Marty hadn’t seen his father since the big blow up. That was almost three years ago. Blow up doesn’t even do justice to how embarrassing and pathetic a scene it really was. But wasn’t that how it always went? With the fighting and yelling and hurt feelings? The modus operandi really. And for as long as he could remember.

The last thing his Dad said to him was, “You’re dead to me now, I have no son anymore.” That was after he delivered the final face punch. On that note, and because Marty always believed his Dad to be an angry monster, Marty had no intention of ever seeing him again.

And got his wish.

Under the circumstances Marty had to come home from California. Because it was Christmas, they would stay for two weeks. This way he could be there to help with the arrangements and give support, and spend quality one-on-one time with his Mom. Marty’s row with his Dad had certainly put a damper his relationship with her. He hadn’t seen her for this whole time either, although they did keep in regular contact on the phone and through email. Just not the same. Mom always encouraged him to come visit, almost pleading really, saying his father would be civil. But she said if he did come, it would have to be alone. On those terms Marty declined. But the situation had changed, so none of that mattered much anymore.

His sisters would be coming home too, with their husbands and babies in tow. His Mom had insisted they all stay at the house, which certainly was big enough to accommodate them. Marty decided it was best to stay in a nearby hotel. He and Eric would have more privacy there, be able to use the indoor pool and gym, and eat a leisurely dinner. His Mom had protested, but relented. Never one to make waves, she shrugged her shoulders and told him, “do what you want, you always have.”  His Mom wished things were different with how the family all got along all these years, always with the arguments getting out of control. She was over the moon  to see her Marty  again.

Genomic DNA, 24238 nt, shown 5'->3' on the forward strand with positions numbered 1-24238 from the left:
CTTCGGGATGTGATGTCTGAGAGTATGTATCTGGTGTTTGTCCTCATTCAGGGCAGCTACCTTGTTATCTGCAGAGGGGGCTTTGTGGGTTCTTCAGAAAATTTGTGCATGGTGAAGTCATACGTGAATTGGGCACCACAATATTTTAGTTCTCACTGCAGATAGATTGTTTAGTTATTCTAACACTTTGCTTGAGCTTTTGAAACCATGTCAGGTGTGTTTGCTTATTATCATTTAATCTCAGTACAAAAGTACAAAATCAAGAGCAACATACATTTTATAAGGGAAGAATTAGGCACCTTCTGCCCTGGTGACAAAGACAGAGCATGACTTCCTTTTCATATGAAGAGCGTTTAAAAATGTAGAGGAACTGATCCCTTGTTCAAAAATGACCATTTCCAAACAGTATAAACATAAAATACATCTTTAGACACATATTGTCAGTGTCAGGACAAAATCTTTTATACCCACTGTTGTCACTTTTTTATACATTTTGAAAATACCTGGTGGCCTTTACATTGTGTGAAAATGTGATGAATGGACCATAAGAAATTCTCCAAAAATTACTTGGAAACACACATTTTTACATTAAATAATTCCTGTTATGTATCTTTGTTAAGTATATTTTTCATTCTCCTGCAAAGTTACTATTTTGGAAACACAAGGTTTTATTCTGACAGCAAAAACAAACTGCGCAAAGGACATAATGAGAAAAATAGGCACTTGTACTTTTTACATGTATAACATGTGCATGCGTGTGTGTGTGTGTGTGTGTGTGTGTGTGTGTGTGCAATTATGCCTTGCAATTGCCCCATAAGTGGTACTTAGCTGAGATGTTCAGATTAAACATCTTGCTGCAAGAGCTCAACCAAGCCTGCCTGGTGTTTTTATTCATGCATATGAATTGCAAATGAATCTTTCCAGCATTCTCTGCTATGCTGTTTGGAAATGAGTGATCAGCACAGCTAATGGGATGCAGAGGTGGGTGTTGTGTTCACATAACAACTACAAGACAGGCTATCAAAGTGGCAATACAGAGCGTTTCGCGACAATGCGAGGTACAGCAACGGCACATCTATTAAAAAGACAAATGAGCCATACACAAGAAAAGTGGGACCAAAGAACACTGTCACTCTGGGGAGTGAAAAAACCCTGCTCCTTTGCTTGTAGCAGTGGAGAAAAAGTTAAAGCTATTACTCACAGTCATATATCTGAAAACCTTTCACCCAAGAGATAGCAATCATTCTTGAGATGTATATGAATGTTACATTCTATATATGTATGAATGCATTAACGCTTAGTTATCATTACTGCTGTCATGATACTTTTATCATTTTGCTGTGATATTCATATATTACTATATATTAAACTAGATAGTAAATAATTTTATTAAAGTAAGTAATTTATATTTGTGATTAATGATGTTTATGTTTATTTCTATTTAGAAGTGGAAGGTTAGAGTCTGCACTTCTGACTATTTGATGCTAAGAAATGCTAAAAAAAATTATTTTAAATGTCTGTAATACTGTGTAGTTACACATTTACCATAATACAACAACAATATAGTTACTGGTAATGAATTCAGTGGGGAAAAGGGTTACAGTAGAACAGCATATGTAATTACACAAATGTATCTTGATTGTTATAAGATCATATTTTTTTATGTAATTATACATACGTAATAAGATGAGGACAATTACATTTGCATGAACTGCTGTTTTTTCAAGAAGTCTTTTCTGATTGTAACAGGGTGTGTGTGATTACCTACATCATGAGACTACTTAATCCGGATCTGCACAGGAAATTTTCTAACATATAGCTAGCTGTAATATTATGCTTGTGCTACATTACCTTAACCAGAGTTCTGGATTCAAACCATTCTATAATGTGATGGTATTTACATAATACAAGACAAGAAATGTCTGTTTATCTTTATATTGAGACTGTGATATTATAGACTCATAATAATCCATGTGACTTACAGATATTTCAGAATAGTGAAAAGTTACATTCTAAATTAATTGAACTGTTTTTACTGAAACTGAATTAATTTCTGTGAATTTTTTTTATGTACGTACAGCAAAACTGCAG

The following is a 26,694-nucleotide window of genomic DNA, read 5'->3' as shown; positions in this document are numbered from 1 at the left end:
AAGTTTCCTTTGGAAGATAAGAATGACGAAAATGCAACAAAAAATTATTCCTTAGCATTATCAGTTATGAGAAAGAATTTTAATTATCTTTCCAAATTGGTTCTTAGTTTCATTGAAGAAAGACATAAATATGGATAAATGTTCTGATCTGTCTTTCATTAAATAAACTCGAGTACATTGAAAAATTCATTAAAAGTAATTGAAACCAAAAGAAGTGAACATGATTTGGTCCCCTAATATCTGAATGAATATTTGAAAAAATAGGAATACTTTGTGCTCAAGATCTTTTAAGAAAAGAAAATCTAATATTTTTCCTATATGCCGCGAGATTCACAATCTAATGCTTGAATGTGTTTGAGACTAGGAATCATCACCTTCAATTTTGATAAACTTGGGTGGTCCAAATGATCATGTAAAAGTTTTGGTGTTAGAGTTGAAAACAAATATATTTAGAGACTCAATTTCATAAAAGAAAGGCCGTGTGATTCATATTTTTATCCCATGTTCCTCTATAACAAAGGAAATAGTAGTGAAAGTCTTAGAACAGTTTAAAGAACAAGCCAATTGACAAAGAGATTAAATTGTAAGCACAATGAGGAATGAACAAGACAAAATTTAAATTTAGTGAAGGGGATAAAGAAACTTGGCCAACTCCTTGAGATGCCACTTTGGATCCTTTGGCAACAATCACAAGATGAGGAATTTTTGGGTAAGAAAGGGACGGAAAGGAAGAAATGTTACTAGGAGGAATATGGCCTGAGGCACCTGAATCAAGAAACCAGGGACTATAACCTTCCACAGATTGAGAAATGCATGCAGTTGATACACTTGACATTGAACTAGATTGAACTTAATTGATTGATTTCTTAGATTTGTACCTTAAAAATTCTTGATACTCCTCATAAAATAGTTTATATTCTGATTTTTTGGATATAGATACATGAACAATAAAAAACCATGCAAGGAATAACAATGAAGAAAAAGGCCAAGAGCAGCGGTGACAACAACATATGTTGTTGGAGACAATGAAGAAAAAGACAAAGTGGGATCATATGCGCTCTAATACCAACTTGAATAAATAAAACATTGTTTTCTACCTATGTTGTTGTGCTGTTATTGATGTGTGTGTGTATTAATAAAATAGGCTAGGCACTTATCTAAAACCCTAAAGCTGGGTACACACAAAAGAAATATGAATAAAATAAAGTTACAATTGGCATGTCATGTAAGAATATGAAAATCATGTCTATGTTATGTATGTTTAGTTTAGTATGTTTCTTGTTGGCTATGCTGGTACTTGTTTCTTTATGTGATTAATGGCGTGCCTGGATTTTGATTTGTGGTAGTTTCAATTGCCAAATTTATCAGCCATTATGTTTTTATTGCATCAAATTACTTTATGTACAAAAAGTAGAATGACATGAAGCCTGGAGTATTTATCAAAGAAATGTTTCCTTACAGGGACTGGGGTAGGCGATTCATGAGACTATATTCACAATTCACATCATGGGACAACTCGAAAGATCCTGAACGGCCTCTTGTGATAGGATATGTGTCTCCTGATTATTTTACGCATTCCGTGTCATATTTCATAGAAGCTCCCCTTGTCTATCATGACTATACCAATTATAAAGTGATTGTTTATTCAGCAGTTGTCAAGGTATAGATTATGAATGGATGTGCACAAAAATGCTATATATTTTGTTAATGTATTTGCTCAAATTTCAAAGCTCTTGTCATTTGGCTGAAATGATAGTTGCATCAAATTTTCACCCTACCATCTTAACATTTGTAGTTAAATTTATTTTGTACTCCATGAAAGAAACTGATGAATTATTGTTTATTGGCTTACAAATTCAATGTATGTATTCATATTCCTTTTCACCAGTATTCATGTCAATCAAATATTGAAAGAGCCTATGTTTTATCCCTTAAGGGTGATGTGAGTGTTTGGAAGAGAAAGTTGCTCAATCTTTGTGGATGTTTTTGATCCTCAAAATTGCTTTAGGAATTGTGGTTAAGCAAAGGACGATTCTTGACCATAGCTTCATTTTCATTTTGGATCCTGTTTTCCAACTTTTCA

Things were so different.

While Eric drove, Marty stared out the window. They pulled their little Cavalier rent-a-car into the subdivision and Marty silently took in the neighborhood where he grew up, all covered in snow and lit up for Christmas. He was nervous, but it was with anticipation, the just coming home. Although his heart was filled with sadness, he had no regrets. His Dad had never accepted him, even after many years of knowing about him. He was brutal with his Mom and sisters too. Dad was that kind of person. Marty never hid anything about himself from any of them either. And his Mom always truly accepted him no matter what. But she said she had to be loyal to her husband.

She was always that way, towed the line. Apparently it was the only way she could keep things going.

Marty and Eric pulled in and parked in the driveway, already filled with cars, some with out-of-state plates, and walked up the steps into the house. Kids were running around inside, the house was hot. And LOUD. Marty led Eric into the dining room, where the adults were sitting around the table. Mom was fussing in the kitchen, as she usually was. Growing up, they always spent time in the kitchen, as the living room was Dad’s domain. They never ever really spent time in there. His Mom had her usual stoic expression, but brightened upon seeing him, and Marty went to her with his hugs. She pulled him closer, holding on, then busted out in sobs. “Marty I’m so sorry, I’m SO sorry,” looking up at him through tears, her hand on his face, taking him in.